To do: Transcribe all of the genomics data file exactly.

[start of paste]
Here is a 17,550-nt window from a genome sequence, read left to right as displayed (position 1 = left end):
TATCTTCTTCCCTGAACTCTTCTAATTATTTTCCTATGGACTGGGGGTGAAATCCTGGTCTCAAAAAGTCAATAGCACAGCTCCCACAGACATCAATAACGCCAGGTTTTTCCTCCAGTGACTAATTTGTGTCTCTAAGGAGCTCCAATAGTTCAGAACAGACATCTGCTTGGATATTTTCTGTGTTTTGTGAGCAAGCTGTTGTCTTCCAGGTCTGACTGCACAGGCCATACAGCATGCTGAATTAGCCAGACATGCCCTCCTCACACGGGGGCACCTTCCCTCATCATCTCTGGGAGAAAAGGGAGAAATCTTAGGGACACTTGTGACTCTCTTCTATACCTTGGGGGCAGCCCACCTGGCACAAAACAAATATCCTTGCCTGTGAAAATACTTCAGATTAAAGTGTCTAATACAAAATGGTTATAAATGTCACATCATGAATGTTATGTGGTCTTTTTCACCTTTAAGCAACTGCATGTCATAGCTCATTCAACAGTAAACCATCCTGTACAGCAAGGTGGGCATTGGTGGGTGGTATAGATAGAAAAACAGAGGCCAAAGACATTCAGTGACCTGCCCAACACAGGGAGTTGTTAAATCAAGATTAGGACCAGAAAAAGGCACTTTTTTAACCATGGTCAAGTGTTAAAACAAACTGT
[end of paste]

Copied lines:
Here is a 17,550-nt window from a genome sequence, read left to right as displayed (position 1 = left end):
TATCTTCTTCCCTGAACTCTTCTAATTATTTTCCTATGGACTGGGGGTGAAATCCTGGTCTCAAAAAGTCAATAGCACAGCTCCCACAGACATCAATAACGCCAGGTTTTTCCTCCAGTGACTAATTTGTGTCTCTAAGGAGCTCCAATAGTTCAGAACAGACATCTGCTTGGATATTTTCTGTGTTTTGTGAGCAAGCTGTTGTCTTCCAGGTCTGACTGCACAGGCCATACAGCATGCTGAATTAGCCAGACATGCCCTCCTCACACGGGGGCACCTTCCCTCATCATCTCTGGGAGAAAAGGGAGAAATCTTAGGGACACTTGTGACTCTCTTCTATACCTTGGGGGCAGCCCACCTGGCACAAAACAAATATCCTTGCCTGTGAAAATACTTCAGATTAAAGTGTCTAATACAAAATGGTTATAAATGTCACATCATGAATGTTATGTGGTCTTTTTCACCTTTAAGCAACTGCATGTCATAGCTCATTCAACAGTAAACCATCCTGTACAGCAAGGTGGGCATTGGTGGGTGGTATAGATAGAAAAACAGAGGCCAAAGACATTCAGTGACCTGCCCAACACAGGGAGTTGTTAAATCAAGATTAGGACCAGAAAAAGGCACTTTTTTAACCATGGTCAAGTGTTAAAACAAACTGT